- Medical Scientist. Conduct research dealing with the understanding of human diseases and the improvement of human health. Engage in clinical investigation or other research, production, or related activities.
- Natural Resource Manager. Research or study range land management practices to provide sustained production of forage, livestock, and wildlife.
- Scientist. Study the chemical composition and physical principles of living cells and organisms, their electrical and mechanical energy, and related phenomena. May conduct research to further understanding of the complex chemical combinations and reactions involved in metabolism, reproduction, and heredity. May determine the effects of foods, drugs, and other substances on tissues and vital processes of living organisms.
- Soil Conservation Technician. Plan and develop coordinated practices for soil erosion control, soil and water conservation, and sound land use.
- Zoologist. Study the origins, behavior, and life processes of animals and wildlife. May specialize in wildlife research and management, including the collection and analysis of biological data to determine the environmental effects of present and potential use of land and water areas.
EDUCATIONAL OPPORTUNITIES: Microbiologist Training
University of Illinois at Chicago - Chicago, IL
University of Illinois at Chicago, 601 S Morgan, Chicago, IL 60607. University of Illinois at Chicago is a large university located in Chicago, Illinois. It is a public school with primarily 4-year or above programs. It has 25,709 students and an admission rate of 60%. University of Illinois at Chicago has a master's degree and a doctor's degree program in Biochemistry/Biophysics and Molecular Biology which graduated one and three students respectively in 2008.
University of Chicago - Chicago, IL
University of Chicago, 5801 S Ellis Ave, Chicago, IL 60637. University of Chicago is a large university located in Chicago, Illinois. It is a private not-for-profit school with primarily 4-year or above programs. It has 14,620 students and an admission rate of 28%. University of Chicago has a doctor's degree program in Microbiology which graduated five students in 2008.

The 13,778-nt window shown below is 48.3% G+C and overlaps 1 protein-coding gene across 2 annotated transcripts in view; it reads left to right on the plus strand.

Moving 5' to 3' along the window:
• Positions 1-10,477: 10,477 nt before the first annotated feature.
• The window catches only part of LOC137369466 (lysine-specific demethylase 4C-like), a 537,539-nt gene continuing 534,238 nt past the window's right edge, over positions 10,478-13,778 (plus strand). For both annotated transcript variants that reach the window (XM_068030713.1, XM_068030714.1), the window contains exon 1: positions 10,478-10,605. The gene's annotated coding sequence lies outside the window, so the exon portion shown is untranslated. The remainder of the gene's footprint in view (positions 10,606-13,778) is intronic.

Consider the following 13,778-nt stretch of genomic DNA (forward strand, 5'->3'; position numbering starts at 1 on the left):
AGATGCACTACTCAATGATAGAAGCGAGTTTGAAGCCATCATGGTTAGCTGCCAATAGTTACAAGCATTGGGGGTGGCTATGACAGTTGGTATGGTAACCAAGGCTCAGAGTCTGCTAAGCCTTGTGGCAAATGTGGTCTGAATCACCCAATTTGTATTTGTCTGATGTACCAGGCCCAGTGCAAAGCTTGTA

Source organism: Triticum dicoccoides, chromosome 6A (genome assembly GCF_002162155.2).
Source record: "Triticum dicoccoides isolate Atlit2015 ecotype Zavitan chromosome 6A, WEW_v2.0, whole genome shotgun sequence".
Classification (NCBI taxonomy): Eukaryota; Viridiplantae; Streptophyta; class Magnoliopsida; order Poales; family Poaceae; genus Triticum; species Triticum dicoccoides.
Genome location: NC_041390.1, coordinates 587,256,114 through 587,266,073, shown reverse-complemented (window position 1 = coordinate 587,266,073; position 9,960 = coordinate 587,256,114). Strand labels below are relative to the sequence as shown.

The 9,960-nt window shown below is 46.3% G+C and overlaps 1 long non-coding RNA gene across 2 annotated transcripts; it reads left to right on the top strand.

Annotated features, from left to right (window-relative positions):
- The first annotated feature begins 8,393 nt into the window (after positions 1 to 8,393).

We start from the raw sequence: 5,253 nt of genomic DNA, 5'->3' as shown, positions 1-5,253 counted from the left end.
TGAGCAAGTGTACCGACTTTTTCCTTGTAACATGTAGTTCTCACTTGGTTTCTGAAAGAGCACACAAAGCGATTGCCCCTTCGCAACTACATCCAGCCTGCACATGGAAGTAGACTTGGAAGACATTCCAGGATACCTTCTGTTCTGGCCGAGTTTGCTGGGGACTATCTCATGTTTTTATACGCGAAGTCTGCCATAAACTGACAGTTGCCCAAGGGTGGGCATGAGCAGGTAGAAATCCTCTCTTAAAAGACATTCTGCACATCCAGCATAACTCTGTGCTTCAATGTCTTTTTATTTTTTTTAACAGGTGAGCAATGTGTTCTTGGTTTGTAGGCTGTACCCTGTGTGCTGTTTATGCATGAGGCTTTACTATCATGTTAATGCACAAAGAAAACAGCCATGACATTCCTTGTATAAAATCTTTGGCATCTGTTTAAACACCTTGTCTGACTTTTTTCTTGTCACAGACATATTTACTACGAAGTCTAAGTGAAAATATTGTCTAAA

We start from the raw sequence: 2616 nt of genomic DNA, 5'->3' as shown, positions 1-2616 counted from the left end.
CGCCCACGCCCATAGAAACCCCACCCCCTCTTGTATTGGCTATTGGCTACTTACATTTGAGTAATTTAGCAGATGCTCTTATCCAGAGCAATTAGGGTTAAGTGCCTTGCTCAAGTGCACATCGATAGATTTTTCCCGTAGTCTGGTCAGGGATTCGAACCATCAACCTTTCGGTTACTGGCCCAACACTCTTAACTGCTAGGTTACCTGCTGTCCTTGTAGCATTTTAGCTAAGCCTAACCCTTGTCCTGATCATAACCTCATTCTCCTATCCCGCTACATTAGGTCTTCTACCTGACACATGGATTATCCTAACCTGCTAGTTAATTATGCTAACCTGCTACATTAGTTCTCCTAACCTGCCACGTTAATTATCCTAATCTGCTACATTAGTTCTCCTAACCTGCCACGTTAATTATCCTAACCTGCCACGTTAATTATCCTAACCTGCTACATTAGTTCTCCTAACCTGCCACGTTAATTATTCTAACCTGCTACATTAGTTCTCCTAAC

Loyola University Chicago - Chicago, IL
Loyola University Chicago, 820 N. Michigan, Chicago, IL 60611-9810. Loyola University Chicago is a large university located in Chicago, Illinois. It is a private not-for-profit school with primarily 4-year or above programs. It has 15,670 students and an admission rate of 74%. Loyola University Chicago has a master's degree program in Microbiology.
Illinois Institute of Technology - Chicago, IL
Illinois Institute of Technology, 3300 S Federal St, Chicago, IL 60616. Illinois Institute of Technology is a medium sized school located in Chicago, Illinois. It is a private not-for-profit school with primarily 4-year or above programs. It has 7,404 students and an admission rate of 57%. Illinois Institute of Technology has bachelor's degree, master's degree, and doctor's degree programs in Biochemistry/Biophysics and Molecular Biology which graduated fourteen, zero, and three students respectively in 2008.
Northwestern University - Evanston, IL
Northwestern University, 633 Clark St, Evanston, IL 60208. Northwestern University is a large university located in Evanston, Illinois. It is a private not-for-profit school with primarily 4-year or above programs. It has 20,128 students and an admission rate of 27%. Northwestern University has 2 areas of study related to Microbiologist. They are:
- Biochemistry/Biophysics and Molecular Biology, doctor's degree.
- Cell/Cellular Biology and Anatomical Sciences, Other Specialties, master's degree and doctor's degree.
LOCATION INFORMATION: Naperville, Illinois
Naperville is located in Dupage County, Illinois. It has a population of over 143,117, which has grown by 11.5% over the last ten years. The cost of living index in Naperville, 107, is above the national average. New single-family homes in Naperville are valued at $401,600 on average, which is far greater than the state average. In 2008, one hundred fifty-four new homes were built in Naperville, down from two hundred eighty-one the previous year.
The top three industries for women in Naperville are educational services, health care, and professional, scientific, and technical services. For men, it is professional, scientific, and technical services, finance and insurance, and construction. The average travel time to work is about 33 minutes. More than 60.6% of Naperville residents have a bachelor's degree, which is higher than the state average. The percentage of residents with a graduate degree, 23.7%, is higher than the state average.
The unemployment rate in Naperville is 8.1%, which is less than Illinois's average of 10.5%.
The percentage of Naperville residents that are affiliated with a religious congregation, 58.9%, is more than both the national and state average. Saints Peter and Paul Roman Catholic Church, Saint Thomas The Apostle Church and Bethany Church are some of the churches located in Naperville. The most common religious groups are the Catholic Church, the Lutheran Church and the Evangelical Lutheran Church in America.
Naperville is home to the High Grove Business Park and the Spring Brook Golf Course as well as Du Page River Park and Winding Creek Park. Shopping malls in the area include Pebblewood Plaza Shopping Center, Cress Creek Square Shopping Center and Cress Creek Shopping Center. Visitors to Naperville can choose from Fairfield Inn by Marriott, EXEL Inns of Chicago and Country Inn Suites Naperville for temporary stays in the area.